U.S. District Judge Liles Burke recently denied a petition from the Department of Justice (DOJ) asking the state to delay deliberations on the trial challenging Alabama's ban on prescribing transgender hormones and medications to minors.

The DOJ asked for Alabama's case while similar challenges on near-identical laws on transgender operations for minors are challenged in other states. The Supreme Court could likely take up lower court decisions, allowing similar bans to take effect in other states.  

Burke rejected the DOJ's request. However, he did intimate openness to reconsideration in the future.

In April 2022, Gov. Kay Ivey signed VCAP (SB184) into law, which prohibits doctors in Alabama from performing transgender operations or prescribing cross-sex hormones and puberty blockers to individuals under 19.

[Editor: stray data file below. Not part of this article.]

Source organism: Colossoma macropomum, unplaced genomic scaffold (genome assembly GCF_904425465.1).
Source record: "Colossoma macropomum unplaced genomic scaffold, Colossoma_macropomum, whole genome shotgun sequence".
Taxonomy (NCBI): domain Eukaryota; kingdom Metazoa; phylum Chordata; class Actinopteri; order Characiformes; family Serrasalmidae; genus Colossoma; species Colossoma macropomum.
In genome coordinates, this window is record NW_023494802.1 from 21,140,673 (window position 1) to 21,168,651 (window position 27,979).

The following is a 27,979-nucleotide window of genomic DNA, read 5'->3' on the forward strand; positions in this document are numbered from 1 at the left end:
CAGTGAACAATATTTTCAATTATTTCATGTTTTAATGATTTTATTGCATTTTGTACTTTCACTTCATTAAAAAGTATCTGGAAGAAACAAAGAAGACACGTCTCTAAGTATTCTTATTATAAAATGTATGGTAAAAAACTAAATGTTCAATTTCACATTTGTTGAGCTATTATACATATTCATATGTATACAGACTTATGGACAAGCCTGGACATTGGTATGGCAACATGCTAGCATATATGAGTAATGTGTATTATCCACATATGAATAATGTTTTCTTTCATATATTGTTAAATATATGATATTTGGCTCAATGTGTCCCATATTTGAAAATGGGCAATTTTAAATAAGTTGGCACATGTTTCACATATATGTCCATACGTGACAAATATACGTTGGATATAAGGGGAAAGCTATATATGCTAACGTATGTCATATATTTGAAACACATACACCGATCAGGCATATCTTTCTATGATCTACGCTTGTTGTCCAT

VCAP went into effect on May 8, 2022, but was blocked by U.S. District Judge Liles Burke a few days later. The injunction by Burke came after multiple parties added themselves as plaintiffs in the case, including five transgender minors by way of their parents, the United States of America and Kaitlin Toyama, an attorney-advisor with the civil rights division of the DOJ.

Related: Federal judge rules 'Rachel Levine' records subject to discovery in Alabama transgender operation for minors ban defense

A three-judge panel of the 11th Circuit Court of Appeals questioned U.S. attorneys as to why the DOJ asserted itself in the case in the first place. Burkes will preside over the trial, slated to begin in April 2024.

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